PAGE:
June Sarpong OBE blazed a trail for a whole generation when she fronted the Channel 4 entertainment show T4 back in the late 1990s. Now, the diversity campaigner wants schools to lead the way in identifying and nurturing the game-changers of the future. She talks to Julie Nightingale.
It now seems quite quaint that the presence of a young black woman as a TV presenter should be seen as something exceptional.
June Sarpong is, however, completely at home with the pressure of being a pioneer from a black, Asian and minority ethnic (BAME) background who is expected to promote the cause of the disenfranchised... while being good at her job.
“I don’t actually see it as a pressure but as a responsibility, something humbling,” June says.
“I’ve always felt that there aren’t many women like me in the rooms that I’m in and it’s not necessarily about how I show up in those rooms. The issue is me being in the room and what that means for someone else, for them to believe it’s possible for them.
“The Marian Wright Edelman quote that you can’t be it unless you can see it is absolutely true. It brings about a mind shift so people think it’s possible for them. The biggest battle is believing it’s possible for you if you’ve never seen it before.”
June continues to work as a broadcaster and campaigner – including a leadership role as The Director of Creative Diversity – and is giving a keynote speech at ASCL’s Annual Conference in March.
Period of reflection
Like many, she has spent lockdown at home while continuing to work virtually, recognising that the pandemic has created a unique period of reflection and introspection.
“We’ve all been thinking about what we want our lives to be and any area of your life that, perhaps, isn’t in balance is exacerbated by the situation. You’ve been run off your feet at home – particularly women – and you’ve been doing too much of the childcare, housework and all those other things as well as working; a sense of imbalance has come to the fore.”
There is now, she adds, the opportunity for a radical rethink of how we do so many things, including tackling those fundamentals on the lack of diversity and inclusivity that have proven resistant to real change.
Leadership over the next few years, she believes, will be a crucial factor in whether society can seize those opportunities and act on them.
“The most important thing for those already in leadership positions is to understand the jeopardy in terms of not being inclusive. That’s true at a micro-level, whether that be your own organisation or institution, but also at a macro-level in terms of how the world itself is changing,” she says.
“We have competition from all over the world and we have to ensure that we are utilising the talents of everybody and nurturing their potential. I always say, think of what we’ve missed out on – the technologies, innovations, creativity, ideas that we have not experienced because the person who had them wasn’t developed and given the chance to show or express them.
“The earlier the talent is unleashed, the better we know it is for the individual in terms of becoming an expert,” she says. “Schools have such an important role to play here.”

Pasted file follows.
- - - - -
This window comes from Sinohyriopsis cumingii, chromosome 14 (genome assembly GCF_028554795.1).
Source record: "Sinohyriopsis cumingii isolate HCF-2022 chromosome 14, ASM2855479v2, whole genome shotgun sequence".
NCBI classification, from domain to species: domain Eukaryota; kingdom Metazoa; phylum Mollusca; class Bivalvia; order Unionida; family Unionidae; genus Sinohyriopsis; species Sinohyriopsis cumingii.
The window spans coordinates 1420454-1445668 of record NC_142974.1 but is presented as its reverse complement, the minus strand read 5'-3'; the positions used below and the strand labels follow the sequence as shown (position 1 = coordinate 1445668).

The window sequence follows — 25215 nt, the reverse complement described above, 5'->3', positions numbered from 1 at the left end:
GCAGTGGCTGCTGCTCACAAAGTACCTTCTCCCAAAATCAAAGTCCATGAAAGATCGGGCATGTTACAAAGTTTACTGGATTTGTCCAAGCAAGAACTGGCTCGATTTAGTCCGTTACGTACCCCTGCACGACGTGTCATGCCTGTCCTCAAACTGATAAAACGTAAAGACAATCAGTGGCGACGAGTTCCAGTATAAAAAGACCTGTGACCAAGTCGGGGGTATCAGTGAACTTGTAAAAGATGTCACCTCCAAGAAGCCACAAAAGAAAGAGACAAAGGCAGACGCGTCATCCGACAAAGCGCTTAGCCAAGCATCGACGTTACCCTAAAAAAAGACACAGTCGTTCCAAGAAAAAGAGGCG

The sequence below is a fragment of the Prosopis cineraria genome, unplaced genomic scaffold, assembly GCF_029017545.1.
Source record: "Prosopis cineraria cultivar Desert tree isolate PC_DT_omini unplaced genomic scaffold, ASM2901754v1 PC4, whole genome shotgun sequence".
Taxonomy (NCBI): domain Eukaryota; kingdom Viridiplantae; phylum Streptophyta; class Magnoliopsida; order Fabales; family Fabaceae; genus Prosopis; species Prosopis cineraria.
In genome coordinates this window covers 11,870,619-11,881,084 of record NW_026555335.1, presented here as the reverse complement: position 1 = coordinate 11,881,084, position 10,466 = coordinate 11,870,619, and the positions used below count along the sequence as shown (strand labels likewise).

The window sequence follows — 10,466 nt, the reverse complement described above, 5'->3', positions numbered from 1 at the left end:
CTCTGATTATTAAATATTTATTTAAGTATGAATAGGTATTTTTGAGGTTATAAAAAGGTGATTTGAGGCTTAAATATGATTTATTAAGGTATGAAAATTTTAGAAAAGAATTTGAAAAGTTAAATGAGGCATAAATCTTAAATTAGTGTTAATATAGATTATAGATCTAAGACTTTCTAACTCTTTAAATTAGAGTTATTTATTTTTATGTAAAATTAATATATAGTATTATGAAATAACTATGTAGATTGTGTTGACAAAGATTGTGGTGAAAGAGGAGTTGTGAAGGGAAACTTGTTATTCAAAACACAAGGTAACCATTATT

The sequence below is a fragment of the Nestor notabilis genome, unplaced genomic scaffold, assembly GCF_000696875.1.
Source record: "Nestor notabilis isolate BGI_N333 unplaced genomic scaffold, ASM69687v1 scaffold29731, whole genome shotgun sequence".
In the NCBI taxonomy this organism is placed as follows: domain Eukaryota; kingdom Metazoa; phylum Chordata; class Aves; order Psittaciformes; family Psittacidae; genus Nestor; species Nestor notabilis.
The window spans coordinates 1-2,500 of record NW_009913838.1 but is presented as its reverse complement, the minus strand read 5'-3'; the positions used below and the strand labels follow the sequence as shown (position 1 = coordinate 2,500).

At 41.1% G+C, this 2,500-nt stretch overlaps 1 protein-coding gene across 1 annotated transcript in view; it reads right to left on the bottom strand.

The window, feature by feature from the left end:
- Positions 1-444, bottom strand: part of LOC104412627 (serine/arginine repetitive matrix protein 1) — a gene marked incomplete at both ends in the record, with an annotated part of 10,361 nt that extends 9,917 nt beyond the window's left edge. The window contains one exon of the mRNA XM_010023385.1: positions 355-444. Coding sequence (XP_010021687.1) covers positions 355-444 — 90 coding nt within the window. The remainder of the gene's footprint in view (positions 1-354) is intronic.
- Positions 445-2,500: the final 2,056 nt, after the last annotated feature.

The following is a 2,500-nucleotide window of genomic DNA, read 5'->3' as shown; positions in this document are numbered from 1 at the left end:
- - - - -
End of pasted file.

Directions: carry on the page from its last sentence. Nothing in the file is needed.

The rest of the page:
June looks back on her own years at Connaught School for Girls in London with delight and as a place where the staff were inspiring.
“I went to a girls’ school. Though I’m not an advocate of single-sex education as such, it worked for me. I was taught by a group of wonderful feminists. Our headteacher, Mrs Dougan, was another real trailblazer and she’d been a teacher when my sister was there and possibly my mother, too.
“She was a fiery Welsh woman who didn’t take any rubbish and we all admired her. She taught us to be strong and to have a voice.”
For women aspiring to leadership in education today – and the number of female leaders remains disproportionately lower than the number of women in the teaching workforce – organisations need to think hard about how they create a climate in which women feel confident in putting themselves forward to lead, she adds.
Redesigning the workplace
Boosting the numbers of women aspiring to leadership requires organisations to do more to encourage and develop them while redesigning the traditional workplace model.
“The first thing is to accept that childbirth and child-rearing is a part of life that the majority of the population participates in so that needs to be baked into the world of work. Think about it – we’re still using a model that was designed for men who had wives who didn’t work. Life has changed.
“More women are becoming the primary breadwinners so we need to reconfigure that model and Covid has shown us that we can. We no longer need to be in the office five days a week or work nine-to-five.
“Young people need routine and consistency and being around other young people is crucial for their development so remote learning isn’t as conducive as it is for adults. However, I do think there is a way to have a balance and if ever there was a place that could look at reconfiguring that, it’s probably our schools.
“Women in education should look at what makes them more effective in the job and at home and propose that. Once we have a model of what it could be, it makes it easier for everyone else to emulate.”
The importance of teachers in shaping young lives cannot be overstated, she adds.
“A teacher believing in a kid can mean that child could go on to do something for the betterment of humanity, so I salute our teachers for the work they do. It’s wonderful to see the celebration of our NHS workers but we also need that for our teachers who have managed, somehow, to cope in this crazy environment.”
"Women in education should look at what makes them more effective in the job and at home and propose that. Once we have a model of what it could be, it makes it easier for everyone else to emulate.”
Freelance Education Writer